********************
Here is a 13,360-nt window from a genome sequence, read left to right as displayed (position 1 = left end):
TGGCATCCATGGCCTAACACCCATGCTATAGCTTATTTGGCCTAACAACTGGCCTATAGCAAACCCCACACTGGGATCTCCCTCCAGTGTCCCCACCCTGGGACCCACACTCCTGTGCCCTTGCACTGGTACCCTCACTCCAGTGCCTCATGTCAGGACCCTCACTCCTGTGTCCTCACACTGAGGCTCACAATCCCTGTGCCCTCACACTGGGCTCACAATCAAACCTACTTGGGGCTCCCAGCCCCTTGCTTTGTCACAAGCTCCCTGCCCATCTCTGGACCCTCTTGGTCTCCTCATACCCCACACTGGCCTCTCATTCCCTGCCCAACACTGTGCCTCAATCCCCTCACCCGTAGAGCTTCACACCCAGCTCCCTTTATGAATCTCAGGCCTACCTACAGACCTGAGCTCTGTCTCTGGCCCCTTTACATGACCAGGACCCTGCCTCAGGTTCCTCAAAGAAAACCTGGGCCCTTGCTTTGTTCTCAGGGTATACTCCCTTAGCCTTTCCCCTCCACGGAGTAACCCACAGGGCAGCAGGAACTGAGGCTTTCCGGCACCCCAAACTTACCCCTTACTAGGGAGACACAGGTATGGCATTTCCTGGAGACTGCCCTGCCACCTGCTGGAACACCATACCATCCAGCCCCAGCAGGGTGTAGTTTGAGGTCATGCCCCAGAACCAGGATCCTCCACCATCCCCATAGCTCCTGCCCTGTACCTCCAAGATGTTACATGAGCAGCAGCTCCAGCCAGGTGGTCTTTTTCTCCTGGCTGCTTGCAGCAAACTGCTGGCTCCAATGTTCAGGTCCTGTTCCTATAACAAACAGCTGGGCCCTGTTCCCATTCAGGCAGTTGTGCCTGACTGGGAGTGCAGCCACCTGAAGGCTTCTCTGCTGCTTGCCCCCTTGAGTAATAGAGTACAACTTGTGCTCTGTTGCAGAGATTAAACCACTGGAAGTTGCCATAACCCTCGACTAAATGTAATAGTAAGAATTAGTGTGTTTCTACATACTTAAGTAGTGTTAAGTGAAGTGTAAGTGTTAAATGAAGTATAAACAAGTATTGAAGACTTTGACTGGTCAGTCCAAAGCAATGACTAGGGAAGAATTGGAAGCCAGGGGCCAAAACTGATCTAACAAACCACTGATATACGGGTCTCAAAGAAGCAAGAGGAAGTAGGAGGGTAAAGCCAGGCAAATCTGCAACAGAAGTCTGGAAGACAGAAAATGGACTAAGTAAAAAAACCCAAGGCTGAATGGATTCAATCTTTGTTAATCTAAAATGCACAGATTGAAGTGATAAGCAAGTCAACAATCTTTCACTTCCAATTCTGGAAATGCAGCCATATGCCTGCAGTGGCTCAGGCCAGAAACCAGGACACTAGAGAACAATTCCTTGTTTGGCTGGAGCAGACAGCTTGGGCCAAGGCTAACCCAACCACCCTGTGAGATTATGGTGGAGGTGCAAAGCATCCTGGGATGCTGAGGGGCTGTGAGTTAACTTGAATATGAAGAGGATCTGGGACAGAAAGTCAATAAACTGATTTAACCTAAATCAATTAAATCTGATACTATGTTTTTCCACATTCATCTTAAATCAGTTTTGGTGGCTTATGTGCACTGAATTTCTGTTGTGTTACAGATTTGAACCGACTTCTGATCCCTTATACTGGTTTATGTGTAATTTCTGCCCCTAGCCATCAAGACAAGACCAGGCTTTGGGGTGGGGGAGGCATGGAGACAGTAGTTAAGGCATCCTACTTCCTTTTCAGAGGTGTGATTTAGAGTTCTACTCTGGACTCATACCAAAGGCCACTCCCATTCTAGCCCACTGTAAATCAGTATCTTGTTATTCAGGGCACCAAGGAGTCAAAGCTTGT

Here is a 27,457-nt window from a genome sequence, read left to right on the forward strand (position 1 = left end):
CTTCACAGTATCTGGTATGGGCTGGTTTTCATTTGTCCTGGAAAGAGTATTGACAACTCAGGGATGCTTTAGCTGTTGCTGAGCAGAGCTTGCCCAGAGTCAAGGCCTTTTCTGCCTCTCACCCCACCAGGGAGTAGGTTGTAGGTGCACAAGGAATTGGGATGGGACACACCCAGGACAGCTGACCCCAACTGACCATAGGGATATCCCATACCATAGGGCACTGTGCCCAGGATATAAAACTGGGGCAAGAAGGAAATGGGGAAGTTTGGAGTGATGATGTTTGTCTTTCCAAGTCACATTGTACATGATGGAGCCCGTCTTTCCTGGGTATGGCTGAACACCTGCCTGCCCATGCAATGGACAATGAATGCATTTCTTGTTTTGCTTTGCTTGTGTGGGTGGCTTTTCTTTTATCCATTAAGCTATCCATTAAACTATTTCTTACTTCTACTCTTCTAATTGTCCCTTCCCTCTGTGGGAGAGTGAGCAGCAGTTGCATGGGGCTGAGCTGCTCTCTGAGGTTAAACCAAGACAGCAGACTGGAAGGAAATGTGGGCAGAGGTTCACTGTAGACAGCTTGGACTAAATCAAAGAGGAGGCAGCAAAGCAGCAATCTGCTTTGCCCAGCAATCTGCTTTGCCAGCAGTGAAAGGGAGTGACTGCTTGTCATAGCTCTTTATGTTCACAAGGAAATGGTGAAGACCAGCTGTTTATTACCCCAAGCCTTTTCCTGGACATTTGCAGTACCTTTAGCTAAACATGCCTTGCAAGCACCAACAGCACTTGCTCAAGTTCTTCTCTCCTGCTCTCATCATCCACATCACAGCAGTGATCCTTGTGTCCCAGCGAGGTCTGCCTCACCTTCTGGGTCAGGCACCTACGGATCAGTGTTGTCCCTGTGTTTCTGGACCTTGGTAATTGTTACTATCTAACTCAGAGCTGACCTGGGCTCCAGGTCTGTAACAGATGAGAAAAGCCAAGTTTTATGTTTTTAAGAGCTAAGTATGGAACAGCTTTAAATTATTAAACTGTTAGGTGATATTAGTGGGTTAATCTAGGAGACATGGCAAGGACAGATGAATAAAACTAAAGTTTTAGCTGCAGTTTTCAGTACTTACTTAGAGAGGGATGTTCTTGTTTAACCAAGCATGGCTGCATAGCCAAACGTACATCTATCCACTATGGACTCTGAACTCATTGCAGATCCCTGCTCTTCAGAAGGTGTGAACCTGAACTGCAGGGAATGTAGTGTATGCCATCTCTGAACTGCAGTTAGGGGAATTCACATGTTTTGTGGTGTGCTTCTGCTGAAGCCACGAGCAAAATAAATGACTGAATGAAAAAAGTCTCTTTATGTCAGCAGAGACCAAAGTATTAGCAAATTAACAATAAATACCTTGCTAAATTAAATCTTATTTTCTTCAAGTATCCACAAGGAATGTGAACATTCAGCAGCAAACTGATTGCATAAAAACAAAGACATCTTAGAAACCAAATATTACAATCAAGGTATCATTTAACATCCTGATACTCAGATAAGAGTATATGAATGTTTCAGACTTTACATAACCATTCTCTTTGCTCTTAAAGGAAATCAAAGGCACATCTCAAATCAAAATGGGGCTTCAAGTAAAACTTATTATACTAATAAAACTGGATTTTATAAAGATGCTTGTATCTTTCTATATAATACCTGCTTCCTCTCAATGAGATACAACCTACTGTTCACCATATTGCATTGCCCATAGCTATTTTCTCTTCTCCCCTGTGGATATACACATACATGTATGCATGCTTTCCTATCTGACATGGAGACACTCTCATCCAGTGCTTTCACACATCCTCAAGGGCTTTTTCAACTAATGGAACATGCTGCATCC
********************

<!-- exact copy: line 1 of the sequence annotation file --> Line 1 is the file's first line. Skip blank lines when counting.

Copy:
Here is a 13,360-nt window from a genome sequence, read left to right as displayed (position 1 = left end):